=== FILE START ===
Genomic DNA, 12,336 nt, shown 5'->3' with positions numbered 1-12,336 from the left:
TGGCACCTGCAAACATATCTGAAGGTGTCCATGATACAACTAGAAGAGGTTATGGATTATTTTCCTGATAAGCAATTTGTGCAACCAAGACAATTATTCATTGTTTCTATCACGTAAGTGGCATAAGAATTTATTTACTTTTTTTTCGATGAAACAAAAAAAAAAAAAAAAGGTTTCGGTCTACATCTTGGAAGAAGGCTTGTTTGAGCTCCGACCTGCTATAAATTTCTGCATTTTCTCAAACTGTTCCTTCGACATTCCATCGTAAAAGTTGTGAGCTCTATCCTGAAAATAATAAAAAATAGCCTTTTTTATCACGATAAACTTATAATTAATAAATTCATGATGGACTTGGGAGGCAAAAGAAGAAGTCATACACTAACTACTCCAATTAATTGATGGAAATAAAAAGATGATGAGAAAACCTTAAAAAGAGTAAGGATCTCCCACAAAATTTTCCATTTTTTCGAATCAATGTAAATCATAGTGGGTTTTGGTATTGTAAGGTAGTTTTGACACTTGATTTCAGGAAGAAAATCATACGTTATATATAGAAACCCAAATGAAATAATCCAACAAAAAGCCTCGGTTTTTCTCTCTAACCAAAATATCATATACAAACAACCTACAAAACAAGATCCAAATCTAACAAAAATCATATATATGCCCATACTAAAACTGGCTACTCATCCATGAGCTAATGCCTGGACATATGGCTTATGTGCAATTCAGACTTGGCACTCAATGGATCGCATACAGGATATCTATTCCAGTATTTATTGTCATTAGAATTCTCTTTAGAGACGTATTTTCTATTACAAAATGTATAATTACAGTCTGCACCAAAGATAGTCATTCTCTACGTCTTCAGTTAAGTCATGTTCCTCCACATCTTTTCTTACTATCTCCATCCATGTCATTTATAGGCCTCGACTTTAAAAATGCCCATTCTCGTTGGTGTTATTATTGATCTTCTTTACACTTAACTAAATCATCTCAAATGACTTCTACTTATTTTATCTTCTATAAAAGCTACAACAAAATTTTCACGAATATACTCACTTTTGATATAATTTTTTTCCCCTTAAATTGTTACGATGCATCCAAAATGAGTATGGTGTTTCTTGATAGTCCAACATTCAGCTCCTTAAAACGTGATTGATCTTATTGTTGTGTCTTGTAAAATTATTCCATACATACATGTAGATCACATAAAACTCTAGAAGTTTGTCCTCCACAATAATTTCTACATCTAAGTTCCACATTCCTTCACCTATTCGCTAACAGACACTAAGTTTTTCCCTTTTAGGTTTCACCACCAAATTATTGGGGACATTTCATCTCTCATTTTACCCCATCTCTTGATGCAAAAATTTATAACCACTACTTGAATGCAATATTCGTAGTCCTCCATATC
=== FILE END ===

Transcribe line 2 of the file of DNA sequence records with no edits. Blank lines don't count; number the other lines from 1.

TGGCACCTGCAAACATATCTGAAGGTGTCCATGATACAACTAGAAGAGGTTATGGATTATTTTCCTGATAAGCAATTTGTGCAACCAAGACAATTATTCATTGTTTCTATCACGTAAGTGGCATAAGAATTTATTTACTTTTTTTTCGATGAAACAAAAAAAAAAAAAAAAGGTTTCGGTCTACATCTTGGAAGAAGGCTTGTTTGAGCTCCGACCTGCTATAAATTTCTGCATTTTCTCAAACTGTTCCTTCGACATTCCATCGTAAAAGTTGTGAGCTCTATCCTGAAAATAATAAAAAATAGCCTTTTTTATCACGATAAACTTATAATTAATAAATTCATGATGGACTTGGGAGGCAAAAGAAGAAGTCATACACTAACTACTCCAATTAATTGATGGAAATAAAAAGATGATGAGAAAACCTTAAAAAGAGTAAGGATCTCCCACAAAATTTTCCATTTTTTCGAATCAATGTAAATCATAGTGGGTTTTGGTATTGTAAGGTAGTTTTGACACTTGATTTCAGGAAGAAAATCATACGTTATATATAGAAACCCAAATGAAATAATCCAACAAAAAGCCTCGGTTTTTCTCTCTAACCAAAATATCATATACAAACAACCTACAAAACAAGATCCAAATCTAACAAAAATCATATATATGCCCATACTAAAACTGGCTACTCATCCATGAGCTAATGCCTGGACATATGGCTTATGTGCAATTCAGACTTGGCACTCAATGGATCGCATACAGGATATCTATTCCAGTATTTATTGTCATTAGAATTCTCTTTAGAGACGTATTTTCTATTACAAAATGTATAATTACAGTCTGCACCAAAGATAGTCATTCTCTACGTCTTCAGTTAAGTCATGTTCCTCCACATCTTTTCTTACTATCTCCATCCATGTCATTTATAGGCCTCGACTTTAAAAATGCCCATTCTCGTTGGTGTTATTATTGATCTTCTTTACACTTAACTAAATCATCTCAAATGACTTCTACTTATTTTATCTTCTATAAAAGCTACAACAAAATTTTCACGAATATACTCACTTTTGATATAATTTTTTTCCCCTTAAATTGTTACGATGCATCCAAAATGAGTATGGTGTTTCTTGATAGTCCAACATTCAGCTCCTTAAAACGTGATTGATCTTATTGTTGTGTCTTGTAAAATTATTCCATACATACATGTAGATCACATAAAACTCTAGAAGTTTGTCCTCCACAATAATTTCTACATCTAAGTTCCACATTCCTTCACCTATTCGCTAACAGACACTAAGTTTTTCCCTTTTAGGTTTCACCACCAAATTATTGGGGACATTTCATCTCTCATTTTACCCCATCTCTTGATGCAAAAATTTATAACCACTACTTGAATGCAATATTCGTAGTCCTCCATATC